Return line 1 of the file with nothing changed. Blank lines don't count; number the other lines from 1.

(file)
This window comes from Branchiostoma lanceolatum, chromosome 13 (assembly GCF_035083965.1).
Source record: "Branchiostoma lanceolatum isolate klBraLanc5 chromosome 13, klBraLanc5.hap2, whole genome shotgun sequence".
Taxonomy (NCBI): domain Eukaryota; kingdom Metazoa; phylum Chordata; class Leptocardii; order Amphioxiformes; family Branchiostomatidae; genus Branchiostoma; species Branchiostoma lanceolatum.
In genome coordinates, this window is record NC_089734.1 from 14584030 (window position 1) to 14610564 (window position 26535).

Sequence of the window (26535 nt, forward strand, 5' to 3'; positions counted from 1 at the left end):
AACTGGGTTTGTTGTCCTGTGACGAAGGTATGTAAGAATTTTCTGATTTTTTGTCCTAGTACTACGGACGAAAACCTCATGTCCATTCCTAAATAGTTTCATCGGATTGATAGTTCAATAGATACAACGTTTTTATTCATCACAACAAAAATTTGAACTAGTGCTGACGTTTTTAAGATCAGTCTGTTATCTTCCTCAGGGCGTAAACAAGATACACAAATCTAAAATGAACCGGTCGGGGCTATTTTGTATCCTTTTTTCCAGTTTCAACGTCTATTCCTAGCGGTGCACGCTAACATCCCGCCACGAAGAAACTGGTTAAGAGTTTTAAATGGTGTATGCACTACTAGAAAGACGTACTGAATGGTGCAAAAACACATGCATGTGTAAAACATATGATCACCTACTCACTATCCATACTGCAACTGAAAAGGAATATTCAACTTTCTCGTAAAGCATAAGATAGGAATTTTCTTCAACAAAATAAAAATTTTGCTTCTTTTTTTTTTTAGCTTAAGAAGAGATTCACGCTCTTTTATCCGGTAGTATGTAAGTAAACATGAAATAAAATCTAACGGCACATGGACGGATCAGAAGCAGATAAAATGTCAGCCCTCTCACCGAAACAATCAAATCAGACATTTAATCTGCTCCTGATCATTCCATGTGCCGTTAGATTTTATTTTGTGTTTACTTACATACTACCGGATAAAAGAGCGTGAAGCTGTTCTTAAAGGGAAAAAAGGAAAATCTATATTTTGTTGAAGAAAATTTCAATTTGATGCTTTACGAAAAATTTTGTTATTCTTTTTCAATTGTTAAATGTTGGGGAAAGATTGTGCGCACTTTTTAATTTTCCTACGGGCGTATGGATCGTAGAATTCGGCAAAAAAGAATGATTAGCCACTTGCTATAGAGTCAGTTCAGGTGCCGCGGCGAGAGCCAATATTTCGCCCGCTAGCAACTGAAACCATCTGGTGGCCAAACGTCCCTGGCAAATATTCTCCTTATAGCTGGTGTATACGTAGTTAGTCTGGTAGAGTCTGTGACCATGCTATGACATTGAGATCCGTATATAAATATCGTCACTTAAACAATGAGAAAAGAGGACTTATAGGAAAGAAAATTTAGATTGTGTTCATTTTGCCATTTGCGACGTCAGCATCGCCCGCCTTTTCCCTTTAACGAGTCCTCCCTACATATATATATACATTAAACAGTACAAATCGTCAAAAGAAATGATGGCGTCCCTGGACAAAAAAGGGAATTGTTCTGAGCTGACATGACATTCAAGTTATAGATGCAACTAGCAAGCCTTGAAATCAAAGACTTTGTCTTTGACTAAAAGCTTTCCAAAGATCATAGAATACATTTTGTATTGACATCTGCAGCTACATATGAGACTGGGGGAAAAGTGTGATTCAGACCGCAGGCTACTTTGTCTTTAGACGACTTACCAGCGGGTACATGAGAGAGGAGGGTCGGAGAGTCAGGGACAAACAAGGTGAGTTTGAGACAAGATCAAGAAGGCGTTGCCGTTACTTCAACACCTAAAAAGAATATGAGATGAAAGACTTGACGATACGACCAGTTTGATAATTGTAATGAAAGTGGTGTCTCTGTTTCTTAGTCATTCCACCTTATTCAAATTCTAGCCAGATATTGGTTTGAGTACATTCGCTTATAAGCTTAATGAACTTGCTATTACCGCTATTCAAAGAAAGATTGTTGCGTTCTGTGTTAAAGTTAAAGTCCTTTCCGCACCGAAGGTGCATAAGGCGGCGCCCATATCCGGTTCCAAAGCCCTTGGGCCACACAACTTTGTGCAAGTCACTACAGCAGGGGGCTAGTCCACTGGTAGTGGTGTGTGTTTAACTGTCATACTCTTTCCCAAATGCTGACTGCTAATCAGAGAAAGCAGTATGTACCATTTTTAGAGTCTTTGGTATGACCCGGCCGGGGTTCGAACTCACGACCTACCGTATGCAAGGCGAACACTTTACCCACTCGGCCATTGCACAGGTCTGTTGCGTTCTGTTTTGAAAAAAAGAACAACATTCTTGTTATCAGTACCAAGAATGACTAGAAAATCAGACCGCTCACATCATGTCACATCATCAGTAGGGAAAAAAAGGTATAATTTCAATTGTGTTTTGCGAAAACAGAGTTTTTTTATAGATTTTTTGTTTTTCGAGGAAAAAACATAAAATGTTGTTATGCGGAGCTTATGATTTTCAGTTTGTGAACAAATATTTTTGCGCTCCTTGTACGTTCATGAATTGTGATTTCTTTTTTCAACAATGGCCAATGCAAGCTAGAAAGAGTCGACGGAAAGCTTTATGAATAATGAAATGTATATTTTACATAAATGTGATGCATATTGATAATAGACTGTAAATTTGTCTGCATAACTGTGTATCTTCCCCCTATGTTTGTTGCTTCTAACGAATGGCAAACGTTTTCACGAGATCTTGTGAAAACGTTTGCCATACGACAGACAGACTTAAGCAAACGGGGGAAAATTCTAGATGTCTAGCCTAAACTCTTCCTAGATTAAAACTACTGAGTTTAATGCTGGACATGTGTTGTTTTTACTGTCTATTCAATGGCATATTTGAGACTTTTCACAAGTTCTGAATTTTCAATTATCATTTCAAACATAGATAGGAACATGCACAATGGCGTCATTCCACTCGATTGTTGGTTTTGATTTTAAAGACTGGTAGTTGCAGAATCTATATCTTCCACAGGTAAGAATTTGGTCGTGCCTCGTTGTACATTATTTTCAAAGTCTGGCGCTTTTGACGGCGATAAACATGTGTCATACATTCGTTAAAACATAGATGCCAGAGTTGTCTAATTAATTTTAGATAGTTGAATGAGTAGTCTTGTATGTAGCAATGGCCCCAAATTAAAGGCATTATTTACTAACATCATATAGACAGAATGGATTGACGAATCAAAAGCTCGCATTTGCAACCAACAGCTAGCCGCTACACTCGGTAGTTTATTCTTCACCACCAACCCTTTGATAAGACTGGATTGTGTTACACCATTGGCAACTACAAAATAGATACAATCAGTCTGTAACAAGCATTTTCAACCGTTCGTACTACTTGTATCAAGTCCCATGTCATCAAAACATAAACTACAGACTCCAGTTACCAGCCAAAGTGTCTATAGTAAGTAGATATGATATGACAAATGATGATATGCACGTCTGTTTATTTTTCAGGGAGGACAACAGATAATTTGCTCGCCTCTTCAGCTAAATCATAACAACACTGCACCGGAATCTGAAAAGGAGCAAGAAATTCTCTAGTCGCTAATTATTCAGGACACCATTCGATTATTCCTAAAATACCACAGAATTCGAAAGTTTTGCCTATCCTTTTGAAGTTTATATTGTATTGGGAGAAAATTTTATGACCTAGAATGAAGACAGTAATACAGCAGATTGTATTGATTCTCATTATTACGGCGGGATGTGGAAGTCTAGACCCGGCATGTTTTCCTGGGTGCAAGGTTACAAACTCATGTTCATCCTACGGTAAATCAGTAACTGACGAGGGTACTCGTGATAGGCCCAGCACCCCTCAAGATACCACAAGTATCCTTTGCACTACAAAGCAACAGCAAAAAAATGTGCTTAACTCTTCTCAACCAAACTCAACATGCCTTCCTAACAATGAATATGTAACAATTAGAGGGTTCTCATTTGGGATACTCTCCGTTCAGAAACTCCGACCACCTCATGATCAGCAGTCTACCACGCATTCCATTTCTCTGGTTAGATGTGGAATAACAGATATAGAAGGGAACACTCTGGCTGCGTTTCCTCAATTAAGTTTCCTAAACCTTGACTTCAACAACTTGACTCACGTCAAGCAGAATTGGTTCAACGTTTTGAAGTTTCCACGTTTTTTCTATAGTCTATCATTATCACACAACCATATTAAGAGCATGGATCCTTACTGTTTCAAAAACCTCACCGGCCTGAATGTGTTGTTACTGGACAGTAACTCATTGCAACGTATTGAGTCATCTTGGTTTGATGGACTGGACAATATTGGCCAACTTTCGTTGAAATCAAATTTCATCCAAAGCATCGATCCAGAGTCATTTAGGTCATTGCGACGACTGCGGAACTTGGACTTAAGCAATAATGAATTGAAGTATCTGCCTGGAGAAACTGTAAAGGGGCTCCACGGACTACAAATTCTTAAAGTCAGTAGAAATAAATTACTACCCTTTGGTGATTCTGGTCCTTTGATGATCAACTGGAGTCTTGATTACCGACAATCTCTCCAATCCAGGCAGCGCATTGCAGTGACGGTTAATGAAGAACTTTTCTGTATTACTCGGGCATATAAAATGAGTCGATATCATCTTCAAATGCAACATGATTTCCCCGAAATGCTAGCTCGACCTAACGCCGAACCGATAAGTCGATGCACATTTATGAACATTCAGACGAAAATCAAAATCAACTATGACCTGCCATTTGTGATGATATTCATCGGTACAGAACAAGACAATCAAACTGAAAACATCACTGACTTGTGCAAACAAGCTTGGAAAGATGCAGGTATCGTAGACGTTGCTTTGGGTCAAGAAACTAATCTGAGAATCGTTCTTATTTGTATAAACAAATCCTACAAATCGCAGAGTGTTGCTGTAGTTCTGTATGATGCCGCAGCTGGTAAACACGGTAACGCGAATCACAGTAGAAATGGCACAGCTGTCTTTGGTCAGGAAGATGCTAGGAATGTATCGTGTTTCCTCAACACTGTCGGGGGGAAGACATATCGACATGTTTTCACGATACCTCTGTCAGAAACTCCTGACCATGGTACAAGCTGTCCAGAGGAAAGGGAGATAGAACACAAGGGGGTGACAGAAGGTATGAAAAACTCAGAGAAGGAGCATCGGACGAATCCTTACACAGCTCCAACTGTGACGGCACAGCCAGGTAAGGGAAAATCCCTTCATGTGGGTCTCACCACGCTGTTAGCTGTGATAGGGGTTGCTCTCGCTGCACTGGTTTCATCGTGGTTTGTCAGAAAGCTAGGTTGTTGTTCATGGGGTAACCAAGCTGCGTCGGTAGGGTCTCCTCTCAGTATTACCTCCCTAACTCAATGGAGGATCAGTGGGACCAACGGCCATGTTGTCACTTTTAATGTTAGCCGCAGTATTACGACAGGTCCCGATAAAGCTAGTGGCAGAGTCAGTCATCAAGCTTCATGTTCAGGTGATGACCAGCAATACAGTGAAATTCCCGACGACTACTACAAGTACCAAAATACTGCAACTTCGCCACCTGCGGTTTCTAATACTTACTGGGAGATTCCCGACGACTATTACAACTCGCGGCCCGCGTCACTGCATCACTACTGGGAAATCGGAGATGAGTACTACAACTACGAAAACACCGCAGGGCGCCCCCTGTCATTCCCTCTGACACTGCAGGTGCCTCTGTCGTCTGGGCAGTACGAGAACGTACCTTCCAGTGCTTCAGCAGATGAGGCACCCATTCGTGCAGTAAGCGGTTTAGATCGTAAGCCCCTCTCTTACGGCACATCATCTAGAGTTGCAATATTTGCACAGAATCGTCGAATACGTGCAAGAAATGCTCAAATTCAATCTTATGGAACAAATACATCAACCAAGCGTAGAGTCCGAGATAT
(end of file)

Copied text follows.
This window comes from Branchiostoma lanceolatum, chromosome 13 (assembly GCF_035083965.1).